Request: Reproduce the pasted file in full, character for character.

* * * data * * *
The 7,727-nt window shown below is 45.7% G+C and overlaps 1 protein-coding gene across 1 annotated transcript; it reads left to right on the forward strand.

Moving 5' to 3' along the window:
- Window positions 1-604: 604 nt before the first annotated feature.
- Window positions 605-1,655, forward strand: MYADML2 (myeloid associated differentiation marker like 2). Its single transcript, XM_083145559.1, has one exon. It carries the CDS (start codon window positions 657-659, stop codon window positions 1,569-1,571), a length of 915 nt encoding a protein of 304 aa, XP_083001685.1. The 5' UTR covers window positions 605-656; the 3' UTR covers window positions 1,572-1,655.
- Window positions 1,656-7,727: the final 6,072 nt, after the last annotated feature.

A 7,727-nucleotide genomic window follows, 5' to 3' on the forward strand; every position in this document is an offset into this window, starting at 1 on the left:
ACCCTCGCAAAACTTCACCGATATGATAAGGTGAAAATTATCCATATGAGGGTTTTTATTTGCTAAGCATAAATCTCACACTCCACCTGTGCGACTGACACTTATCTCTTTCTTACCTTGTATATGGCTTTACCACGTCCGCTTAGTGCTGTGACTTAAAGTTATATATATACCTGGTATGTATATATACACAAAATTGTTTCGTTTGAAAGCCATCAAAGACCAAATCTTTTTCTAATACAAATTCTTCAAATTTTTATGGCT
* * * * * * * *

The 7,727-nt window shown below is 45.7% G+C and overlaps 1 protein-coding gene across 1 annotated transcript; it reads left to right on the forward strand.

Moving 5' to 3' along the window:
- Window positions 1-604: 604 nt before the first annotated feature.
- Window positions 605-1,655, forward strand: MYADML2 (myeloid associated differentiation marker like 2). Its single transcript, XM_083145559.1, has one exon. It carries the CDS (start codon window positions 657-659, stop codon window positions 1,569-1,571), a length of 915 nt encoding a protein of 304 aa, XP_083001685.1. The 5' UTR covers window positions 605-656; the 3' UTR covers window positions 1,572-1,655.
- Window positions 1,656-7,727: the final 6,072 nt, after the last annotated feature.

A 7,727-nucleotide genomic window follows, 5' to 3' on the forward strand; every position in this document is an offset into this window, starting at 1 on the left:
ACCCTCGCAAAACTTCACCGATATGATAAGGTGAAAATTATCCATATGAGGGTTTTTATTTGCTAAGCATAAATCTCACACTCCACCTGTGCGACTGACACTTATCTCTTTCTTACCTTGTATATGGCTTTACCACGTCCGCTTAGTGCTGTGACTTAAAGTTATATATATACCTGGTATGTATATATACACAAAATTGTTTCGTTTGAAAGCCATCAAAGACCAAATCTTTTTCTAATACAAATTCTTCAAATTTTTATGGCT